The following article appeared in Parliament Magazine on 24 June 2013.
I was delighted to see earlier this year that Glasgow had been shortlisted for the 2015 European Green Capital award. Though the other nominated cities – Bristol, Brussels and Ljubljana – are all worthy contenders for this distinction, Glasgow’s reinvention from industrial powerhouse to leader in green innovation puts it head and shoulders above the rest.
Indeed, in one ambitious project that gives an indication of the scale of Glasgow’s green ambitions, the city is looking at ways to heat its homes using water trapped in the abandoned mines that criss-cross underneath the city from which came the coal that helped fuel the city’s industrial development. It is estimated that up to 40% of Glasgow’s heat could be generated in this way, which promises a dramatic fall in emissions compared to conventional power sources.
Other works aimed at improving the environmental performance of the city continue apace. I am particularly excited to see new improvements in water-related infrastructure, with the local authority working with partners to clear watercourses and sewers. These improvements will help ensure that Glasgow benefits from an environmentally-friendly drainage network that can support modern development while meeting the challenges of climate change.
Great progress has also been made in reducing water leakage which has led to a huge reduction in the amount of water produced at the Milngavie and Balmore water treatment works which serve most of the city and surrounding area. This has led to consequent savings in both operating costs and carbon output.
Glasgow is also committed to making next year’s Commonwealth Games one of the greenest ever. This has led to the creation of an ambitious waste strategy that will see all food waste composted or sent to anaerobic digestion plants. Additionally, everyone involved in the event, from volunteers to contractors, will also receive “sustainability training” to help ensure that all other waste is being reduced, reused or recycled as required.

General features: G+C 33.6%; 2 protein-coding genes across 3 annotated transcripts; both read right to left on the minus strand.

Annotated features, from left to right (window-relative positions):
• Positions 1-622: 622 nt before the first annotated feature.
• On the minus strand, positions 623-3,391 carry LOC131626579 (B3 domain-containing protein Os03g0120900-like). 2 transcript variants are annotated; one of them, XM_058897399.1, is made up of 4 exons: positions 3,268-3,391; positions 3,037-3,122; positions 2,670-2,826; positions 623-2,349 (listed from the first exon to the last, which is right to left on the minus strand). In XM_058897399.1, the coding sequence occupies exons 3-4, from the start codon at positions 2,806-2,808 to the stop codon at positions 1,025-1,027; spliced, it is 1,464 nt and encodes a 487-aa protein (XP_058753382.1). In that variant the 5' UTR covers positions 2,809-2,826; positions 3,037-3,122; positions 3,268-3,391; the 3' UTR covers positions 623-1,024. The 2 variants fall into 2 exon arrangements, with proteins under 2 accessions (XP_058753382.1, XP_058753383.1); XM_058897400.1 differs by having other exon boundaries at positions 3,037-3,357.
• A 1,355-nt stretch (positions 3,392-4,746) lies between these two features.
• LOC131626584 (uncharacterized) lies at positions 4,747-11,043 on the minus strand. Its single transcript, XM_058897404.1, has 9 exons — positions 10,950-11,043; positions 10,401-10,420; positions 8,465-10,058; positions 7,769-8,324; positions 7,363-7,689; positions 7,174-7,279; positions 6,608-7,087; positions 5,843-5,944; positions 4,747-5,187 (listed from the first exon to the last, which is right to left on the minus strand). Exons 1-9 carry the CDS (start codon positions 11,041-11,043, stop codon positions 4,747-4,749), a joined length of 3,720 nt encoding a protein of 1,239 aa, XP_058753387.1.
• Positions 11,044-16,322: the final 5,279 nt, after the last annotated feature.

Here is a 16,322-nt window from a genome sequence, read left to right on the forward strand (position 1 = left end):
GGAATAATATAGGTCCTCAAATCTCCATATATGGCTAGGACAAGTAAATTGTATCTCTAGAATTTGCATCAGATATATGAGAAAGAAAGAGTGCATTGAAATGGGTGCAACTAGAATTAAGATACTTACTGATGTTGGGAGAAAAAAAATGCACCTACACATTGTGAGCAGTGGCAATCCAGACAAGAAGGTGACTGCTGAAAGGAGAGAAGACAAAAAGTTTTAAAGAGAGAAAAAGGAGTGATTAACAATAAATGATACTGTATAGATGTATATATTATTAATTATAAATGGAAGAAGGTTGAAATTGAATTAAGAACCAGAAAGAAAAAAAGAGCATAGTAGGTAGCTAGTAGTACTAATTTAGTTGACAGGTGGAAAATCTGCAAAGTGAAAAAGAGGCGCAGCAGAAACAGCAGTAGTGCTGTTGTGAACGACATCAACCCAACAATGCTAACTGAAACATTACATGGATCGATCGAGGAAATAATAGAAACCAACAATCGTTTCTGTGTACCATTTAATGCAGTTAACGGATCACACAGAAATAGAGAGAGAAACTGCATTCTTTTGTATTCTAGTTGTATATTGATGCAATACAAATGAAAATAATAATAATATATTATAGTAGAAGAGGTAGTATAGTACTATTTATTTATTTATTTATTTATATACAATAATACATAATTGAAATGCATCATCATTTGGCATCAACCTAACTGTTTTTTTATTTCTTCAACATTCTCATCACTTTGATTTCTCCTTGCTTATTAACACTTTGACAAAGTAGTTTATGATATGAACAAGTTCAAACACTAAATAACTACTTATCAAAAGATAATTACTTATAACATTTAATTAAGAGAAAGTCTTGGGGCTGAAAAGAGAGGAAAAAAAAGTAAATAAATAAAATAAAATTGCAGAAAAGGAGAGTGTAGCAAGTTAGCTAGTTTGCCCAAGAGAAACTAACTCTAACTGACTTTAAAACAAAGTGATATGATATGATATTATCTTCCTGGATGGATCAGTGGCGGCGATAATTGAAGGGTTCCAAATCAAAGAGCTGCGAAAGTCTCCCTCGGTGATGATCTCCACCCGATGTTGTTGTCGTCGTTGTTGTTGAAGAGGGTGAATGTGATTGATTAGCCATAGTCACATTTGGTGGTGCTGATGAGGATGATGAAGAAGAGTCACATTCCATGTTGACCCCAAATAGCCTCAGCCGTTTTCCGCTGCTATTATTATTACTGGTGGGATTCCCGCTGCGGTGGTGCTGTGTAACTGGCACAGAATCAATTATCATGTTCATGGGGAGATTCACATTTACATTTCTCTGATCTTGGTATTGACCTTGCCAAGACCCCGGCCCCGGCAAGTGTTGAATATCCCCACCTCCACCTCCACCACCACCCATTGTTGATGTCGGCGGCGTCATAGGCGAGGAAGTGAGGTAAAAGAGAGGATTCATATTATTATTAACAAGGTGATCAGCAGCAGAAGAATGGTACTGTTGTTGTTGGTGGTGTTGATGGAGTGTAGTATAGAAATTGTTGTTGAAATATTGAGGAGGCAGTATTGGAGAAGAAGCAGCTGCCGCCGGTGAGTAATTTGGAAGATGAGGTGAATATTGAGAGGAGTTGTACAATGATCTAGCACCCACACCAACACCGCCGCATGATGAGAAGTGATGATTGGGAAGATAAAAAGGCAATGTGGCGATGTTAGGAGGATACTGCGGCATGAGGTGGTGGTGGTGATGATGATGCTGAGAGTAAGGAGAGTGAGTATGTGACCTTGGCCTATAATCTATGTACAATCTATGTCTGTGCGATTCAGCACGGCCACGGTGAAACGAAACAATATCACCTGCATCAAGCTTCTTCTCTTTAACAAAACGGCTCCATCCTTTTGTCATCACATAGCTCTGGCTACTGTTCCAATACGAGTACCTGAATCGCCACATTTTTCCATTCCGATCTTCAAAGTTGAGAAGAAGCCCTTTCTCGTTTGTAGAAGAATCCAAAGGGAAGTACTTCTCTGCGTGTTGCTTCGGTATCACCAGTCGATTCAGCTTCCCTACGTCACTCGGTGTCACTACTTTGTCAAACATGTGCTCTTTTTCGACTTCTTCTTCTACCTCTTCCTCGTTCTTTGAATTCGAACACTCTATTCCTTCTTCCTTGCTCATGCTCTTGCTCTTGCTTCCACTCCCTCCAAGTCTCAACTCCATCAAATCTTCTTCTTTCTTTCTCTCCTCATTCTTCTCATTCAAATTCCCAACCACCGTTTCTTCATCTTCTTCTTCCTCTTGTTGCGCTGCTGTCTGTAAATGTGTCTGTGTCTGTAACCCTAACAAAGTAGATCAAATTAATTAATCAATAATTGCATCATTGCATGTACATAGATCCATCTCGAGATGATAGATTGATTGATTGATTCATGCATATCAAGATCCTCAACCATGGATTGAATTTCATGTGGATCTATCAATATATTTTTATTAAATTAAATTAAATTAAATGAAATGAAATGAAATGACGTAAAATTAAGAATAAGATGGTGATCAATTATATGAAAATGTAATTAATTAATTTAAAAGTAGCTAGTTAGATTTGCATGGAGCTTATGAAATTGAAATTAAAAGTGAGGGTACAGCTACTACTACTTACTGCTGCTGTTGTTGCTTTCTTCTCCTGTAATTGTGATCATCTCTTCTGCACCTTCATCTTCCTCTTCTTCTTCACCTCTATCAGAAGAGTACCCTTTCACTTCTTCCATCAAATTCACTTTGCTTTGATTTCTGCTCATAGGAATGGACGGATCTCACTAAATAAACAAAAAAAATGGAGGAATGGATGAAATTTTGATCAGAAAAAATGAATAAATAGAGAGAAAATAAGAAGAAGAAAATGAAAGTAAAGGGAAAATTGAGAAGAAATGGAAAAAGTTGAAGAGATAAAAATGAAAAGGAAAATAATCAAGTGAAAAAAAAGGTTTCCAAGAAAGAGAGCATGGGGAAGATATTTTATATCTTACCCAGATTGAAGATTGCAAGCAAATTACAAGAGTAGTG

The city now looks set to make serious headway in meeting its environmental challenges as it recently became the first city in the UK to win a grant from IBM’s Smarter Cities Challenge initiative. Glasgow plans to use the grant and access to IBM experts to push forward its green agenda by leveraging data and analysis to identify areas where environmental performance can be improved.
In January this year, the city also won £24 million in funding from the UK’s Technology Strategy Board’s Future Cities competition that aims to demonstrate how the intelligent deployment of technology can better integrate and connect city systems. This funding will help effect a step-change in the efficiency of city services, minimising waste and increasing sustainability.
Glasgow has a clear vision for the future and is committed to following through on its environmental ambitions and becoming the first British city to win the European Green Capital award would be a major achievement. It would not only recognise the progress Glasgow has made in tackling its environmental issues but also provide a platform to share its expertise with cities across Europe.
The green revolution we’re seeing promises to be no less transformative than the Industrial Revolution that Glasgow helped initiate over 250 years ago. Once again the city finds itself on the forefront of a brave new world and is ready to lead the way.